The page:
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Does your diet affect breastmilk production?

Whether you’re already navigating the world of breastfeeding, or you’re yet to give birth, you may be wondering about the important role diet plays in the production of breastmilk. To help explode some of the myths, we take a look at the important things you need to know about diet and breastmilk production.

Breastfeeding mum’s have increased needs for nutrients given the extra demands breastfeeding places on the body. A good quality diet rich in fruits, vegetables and protein is recommended. The production of breastmilk increases the energy needs of the body. In fact, if you are exclusively breastfeeding, current Australian government guidelines recommend an extra 2000–2100 kJ/day be added to your daily energy requirements1.

While a perfect diet is not necessarily required for the production of breastmilk, diet can impact both the quality and, in some instances, the taste of breastmilk.

Hydration is important for breastmilk supply

You may be surprised to learn that breastmilk is 87% water. The remainder is comprised of 3.8% fat, 1% protein, and 7% lactose, with the fat and lactose respectively providing 50% and 40% of the total energy of the breastmilk2.

Breastfeeding increases the risk of dehydration in both mother and baby. As breastmilk is predominantly water, remaining well hydrated is probably the most important component to ensuring your diet is meeting your breastfeeding needs. It is recommended your fluid intake while breastfeeding be increased by approximately 750–1000 ml a day above your normal daily requirements.

Important nutrients while breastfeeding

While breastfeeding, your body is able to generally compensate for the increased nutritional needs of your baby by using nutrients more efficiently. In saying that, there are a few important nutrients a baby needs that may be affected if the mother's dietary intake is too low, such as iodine and vitamin B12.

Following birth, babies who are exclusively breastfed will get their iodine from their mother’s milk. As such, it is essential to maintain adequate iodine levels if breastfeeding. Iodine is an important mineral for healthy thyroid gland function, with thyroid hormones necessary for both brain development and the health of the nervous system. Higher iodine levels are required during lactation, with recommendations between 250 and 290 micrograms/day3. Food-based sources rich in iodine include seafood, seaweed, eggs, dairy products and cruciferous vegetables such as broccoli and cauliflower. Iodine is also available in supplemental form if dietary intake is low. Herbs of Gold Iodine MAX.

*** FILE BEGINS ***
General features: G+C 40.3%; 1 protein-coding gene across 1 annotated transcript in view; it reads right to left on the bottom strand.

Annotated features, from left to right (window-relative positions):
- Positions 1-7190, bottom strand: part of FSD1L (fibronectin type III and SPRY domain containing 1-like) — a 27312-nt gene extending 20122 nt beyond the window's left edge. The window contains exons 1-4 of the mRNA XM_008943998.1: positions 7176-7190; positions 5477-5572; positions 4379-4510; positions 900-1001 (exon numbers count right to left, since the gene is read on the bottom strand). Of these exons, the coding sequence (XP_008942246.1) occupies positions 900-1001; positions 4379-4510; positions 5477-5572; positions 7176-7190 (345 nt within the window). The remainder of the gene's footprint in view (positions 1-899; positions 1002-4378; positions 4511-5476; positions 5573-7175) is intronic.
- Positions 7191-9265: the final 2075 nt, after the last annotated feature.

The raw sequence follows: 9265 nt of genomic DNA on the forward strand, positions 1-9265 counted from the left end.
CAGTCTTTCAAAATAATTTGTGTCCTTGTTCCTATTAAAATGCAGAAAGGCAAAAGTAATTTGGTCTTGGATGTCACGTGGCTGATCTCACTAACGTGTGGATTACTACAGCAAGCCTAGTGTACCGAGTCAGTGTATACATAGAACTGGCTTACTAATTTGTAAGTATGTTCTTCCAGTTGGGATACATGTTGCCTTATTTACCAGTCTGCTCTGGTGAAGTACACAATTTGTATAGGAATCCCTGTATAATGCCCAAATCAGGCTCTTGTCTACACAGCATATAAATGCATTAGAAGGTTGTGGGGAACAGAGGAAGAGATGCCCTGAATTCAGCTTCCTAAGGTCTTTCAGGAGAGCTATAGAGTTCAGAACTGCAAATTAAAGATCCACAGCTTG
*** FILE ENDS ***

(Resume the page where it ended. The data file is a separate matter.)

The first 1000 days after birth are considered the most important for the developing newborn. Vitamin B12 is a critical nutrient during this time for the important role it plays in both the growth and development of the brain.

While vitamin B12 does pass through the breastmilk, exclusively breastfed babies whose mothers are vegan or vegetarian and consuming diets low in vitamin B12, are at increased risk of receiving lower amounts of vitamin B12. If dietary intake is low, consider supplementation. Herbs of Gold Sublingual B12 1000.

Your diet can affect the taste of breastmilk

Strongly flavoured foods such as garlic, chilli and onion can alter the taste of breastmilk. While some babies get used to the taste, you may find the introduction of a new food can result in your baby beginning to refuse the breast. If you find your baby is sensitive to the types of food you eat, you may need to keep your diet a little blander for the period of time while you breastfeed.

Herbs for breastmilk

Traditionally, a number of plant-derived herbal ingredients have been used to help the generation, secretion and flow of breastmilk and can be useful during breastfeeding if you find your breastmilk supply is low. Known as “galactagogues”, coming from the Greek word “galacta,” which simply means milk, Fenugreek and Blessed thistle support breastmilk production in breastfeeding women. These herbs are featured in Herbs of Gold Breastfeeding Support.

Finally, be sure to check with your health professional the suitability of any supplements you take while breastfeeding as some ingredients are not recommended for use during this time.

1. National Health and Medical Research Council (2020).  Australian Dietary Guidelines. https://www.eatforhealth.gov.au/sites/default/files/files/the_guidelines/n55a_australian_dietary_guidelines_summary_book.pdf
2. Martin, C. R., Ling, P. R., & Blackburn, G. L. (2016). Review of infant feeding: key features of breast milk and infant formula. Nutrients8(5), 279. 
3. Chittimoju, S. B., & Pearce, E. N. (2019). Iodine deficiency and supplementation in pregnancy. Clinical Obstetrics and Gynaecology, 62(2), 330-338.

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